Veterinary Homeopathy

The Art of Dosing Animals CONTACT
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Veterinary Homeopathy - Dose and Potency


How to Choose the Right Homeopathic Dose and Remedy Potency for Pets

Once a remedy is selected, the next decision you will face is the choice of what homeopathic potency to give the animal and how often to repeat the dose. There are no set rules here, and experience and observation will play a very large role. In this Chapter, some general guidelines will be presented, but it needs to be understood that they are not designed to be adopted as “rules.” They are only examples to help guide you along the way. The objective of the book is to teach you how to confidently adjust the dose and the potency on your own.

The homeopathic dose is not one of weights and measures as in the case of conventional medicine, in which quantity is synonymous with dose. Dose in homeopathy refers to the force of impact of the remedy.

Once the remedy and potency are chosen, how often to give the remedy is a function of two factors, the potency chosen and the vigor of the symptoms shown by the animal prior to the administration of the homeopathic remedy.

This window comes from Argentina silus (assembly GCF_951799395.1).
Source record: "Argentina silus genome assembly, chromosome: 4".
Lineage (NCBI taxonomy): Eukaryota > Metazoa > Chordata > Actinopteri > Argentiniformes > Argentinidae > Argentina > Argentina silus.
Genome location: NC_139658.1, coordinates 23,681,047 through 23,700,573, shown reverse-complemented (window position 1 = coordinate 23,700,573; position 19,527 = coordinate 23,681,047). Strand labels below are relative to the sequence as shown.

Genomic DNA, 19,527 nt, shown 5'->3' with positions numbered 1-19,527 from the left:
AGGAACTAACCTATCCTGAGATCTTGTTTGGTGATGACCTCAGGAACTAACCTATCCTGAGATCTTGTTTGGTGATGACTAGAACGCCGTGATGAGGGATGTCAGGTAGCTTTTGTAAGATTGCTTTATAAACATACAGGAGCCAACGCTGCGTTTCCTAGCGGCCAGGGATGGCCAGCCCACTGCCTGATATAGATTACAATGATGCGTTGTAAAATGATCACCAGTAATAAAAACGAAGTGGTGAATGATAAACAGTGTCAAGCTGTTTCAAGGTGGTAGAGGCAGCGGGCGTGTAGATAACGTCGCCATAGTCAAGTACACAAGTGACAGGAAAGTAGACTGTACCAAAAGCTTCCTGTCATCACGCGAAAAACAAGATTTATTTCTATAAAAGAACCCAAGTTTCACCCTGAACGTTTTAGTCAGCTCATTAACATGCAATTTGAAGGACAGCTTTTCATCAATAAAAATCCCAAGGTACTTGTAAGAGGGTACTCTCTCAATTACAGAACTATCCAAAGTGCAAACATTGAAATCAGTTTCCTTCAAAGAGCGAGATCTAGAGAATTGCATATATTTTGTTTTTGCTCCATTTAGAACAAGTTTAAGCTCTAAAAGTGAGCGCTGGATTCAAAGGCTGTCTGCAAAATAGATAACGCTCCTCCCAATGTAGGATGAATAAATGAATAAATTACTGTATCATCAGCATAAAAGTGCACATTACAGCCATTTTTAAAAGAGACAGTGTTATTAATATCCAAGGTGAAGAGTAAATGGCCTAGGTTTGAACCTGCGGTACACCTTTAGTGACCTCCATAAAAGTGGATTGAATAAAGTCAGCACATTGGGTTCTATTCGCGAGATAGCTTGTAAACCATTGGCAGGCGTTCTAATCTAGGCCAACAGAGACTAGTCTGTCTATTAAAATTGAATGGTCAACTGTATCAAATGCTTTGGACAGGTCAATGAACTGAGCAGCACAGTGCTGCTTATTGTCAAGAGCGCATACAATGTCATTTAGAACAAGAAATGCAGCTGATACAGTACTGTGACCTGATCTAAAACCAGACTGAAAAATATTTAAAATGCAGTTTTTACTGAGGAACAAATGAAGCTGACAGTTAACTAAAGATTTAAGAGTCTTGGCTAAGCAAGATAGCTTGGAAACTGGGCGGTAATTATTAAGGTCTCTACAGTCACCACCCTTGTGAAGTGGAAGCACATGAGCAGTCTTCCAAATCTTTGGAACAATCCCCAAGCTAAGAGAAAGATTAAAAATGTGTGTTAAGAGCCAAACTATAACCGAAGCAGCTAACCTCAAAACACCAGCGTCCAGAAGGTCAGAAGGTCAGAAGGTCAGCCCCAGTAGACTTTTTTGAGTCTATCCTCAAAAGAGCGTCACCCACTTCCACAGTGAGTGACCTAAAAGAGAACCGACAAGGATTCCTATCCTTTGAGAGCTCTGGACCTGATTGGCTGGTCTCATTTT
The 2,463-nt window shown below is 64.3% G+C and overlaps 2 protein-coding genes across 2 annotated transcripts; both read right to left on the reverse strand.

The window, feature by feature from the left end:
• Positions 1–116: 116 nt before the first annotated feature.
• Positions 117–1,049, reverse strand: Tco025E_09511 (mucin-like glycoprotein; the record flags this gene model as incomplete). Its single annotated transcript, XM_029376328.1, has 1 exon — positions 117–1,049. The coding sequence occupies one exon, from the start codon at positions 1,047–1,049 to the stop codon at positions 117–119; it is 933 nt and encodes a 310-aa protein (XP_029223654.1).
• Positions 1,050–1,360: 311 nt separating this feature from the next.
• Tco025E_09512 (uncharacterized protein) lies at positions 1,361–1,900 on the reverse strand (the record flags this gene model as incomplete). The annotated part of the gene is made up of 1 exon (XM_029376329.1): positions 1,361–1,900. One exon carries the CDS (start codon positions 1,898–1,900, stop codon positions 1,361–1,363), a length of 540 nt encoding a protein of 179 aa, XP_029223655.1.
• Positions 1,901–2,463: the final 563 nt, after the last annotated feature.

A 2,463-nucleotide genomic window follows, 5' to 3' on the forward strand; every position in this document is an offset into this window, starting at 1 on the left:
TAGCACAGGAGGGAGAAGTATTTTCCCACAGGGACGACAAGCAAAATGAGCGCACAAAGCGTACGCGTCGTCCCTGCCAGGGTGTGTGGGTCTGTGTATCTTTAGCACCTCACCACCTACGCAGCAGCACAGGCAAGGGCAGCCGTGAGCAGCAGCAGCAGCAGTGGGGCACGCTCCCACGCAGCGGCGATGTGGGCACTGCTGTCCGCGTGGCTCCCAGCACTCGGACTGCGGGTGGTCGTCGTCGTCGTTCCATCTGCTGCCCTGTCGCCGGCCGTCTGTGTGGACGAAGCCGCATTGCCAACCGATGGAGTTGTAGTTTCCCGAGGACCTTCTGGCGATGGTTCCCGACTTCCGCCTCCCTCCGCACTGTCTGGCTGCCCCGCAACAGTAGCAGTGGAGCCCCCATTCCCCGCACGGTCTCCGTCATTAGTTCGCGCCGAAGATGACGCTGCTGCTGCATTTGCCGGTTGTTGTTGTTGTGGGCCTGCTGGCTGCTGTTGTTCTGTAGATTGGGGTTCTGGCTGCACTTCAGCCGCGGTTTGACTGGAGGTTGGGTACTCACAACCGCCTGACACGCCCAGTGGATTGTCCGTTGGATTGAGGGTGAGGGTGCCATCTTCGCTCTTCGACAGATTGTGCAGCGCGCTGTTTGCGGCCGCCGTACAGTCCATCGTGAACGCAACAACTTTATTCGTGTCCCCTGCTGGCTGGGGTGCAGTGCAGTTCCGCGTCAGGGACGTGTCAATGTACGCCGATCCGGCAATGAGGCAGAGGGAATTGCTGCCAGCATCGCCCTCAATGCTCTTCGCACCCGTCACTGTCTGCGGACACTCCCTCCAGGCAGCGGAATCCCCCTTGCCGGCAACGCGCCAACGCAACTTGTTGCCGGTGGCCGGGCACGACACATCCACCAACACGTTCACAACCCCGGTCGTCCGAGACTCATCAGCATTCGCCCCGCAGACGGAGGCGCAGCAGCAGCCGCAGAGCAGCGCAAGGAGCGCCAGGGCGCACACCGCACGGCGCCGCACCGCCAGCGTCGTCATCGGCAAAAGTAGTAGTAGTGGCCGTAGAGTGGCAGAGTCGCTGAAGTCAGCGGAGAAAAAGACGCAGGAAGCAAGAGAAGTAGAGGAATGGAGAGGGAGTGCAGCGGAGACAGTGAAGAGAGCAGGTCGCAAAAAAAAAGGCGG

The homeopathic dose means ‘the particular preparation of the remedy employed’, in particular the amount and/or form of that preparation.

When asked, “What dose did you give?”, The homeopath might reply, “I gave the 6th centesimal potency in medicinal solution in the ‘split-dose’, 1 teaspoon was given as the dose from a dilution glass, every 2 hours for 3 doses.

Another homeopath might answer “I gave a single dose of 1 pellet of Lachesis 200C.”

If it corresponded to the case, either of the dosing explanations given above could be appropriate for a horse or, a kitten. How so? Because each dose is individualized to the patient. Since homeopathy works by catalyzing the body’s
ability to heal itself by stimulating the body’s auto-regulatory or immune response mechanism, dosing will be proportionate to the intensity of symptoms and the strength of the animal’s vital force.

In Chapter 5, you will learn how to choose the correct potency and repeat the dose appropriately for the individual animal in treatment. You will also learn the observation techniques that will lead you to the correct choices.

Homeopathy should be safe and gentle and as easy to receive as it is to give. An animal should never have to feel worse before it gets better, such as what is often referred to as a healing crisis or an aggravation in homeopathic treatment. If there is a healing crisis, it should be rapid in its transit and it should be so slight that it is hardly noticed by the patient or the homeopath. Any more than that, I classify as poor prescribing, either the homeopath gave to high of a potency or repeated the dose to often. If we are good observers we will be able to see what the animal needs and adjust the potency and the repetition of the dose to best inspire a safe, gentle and rapid cure.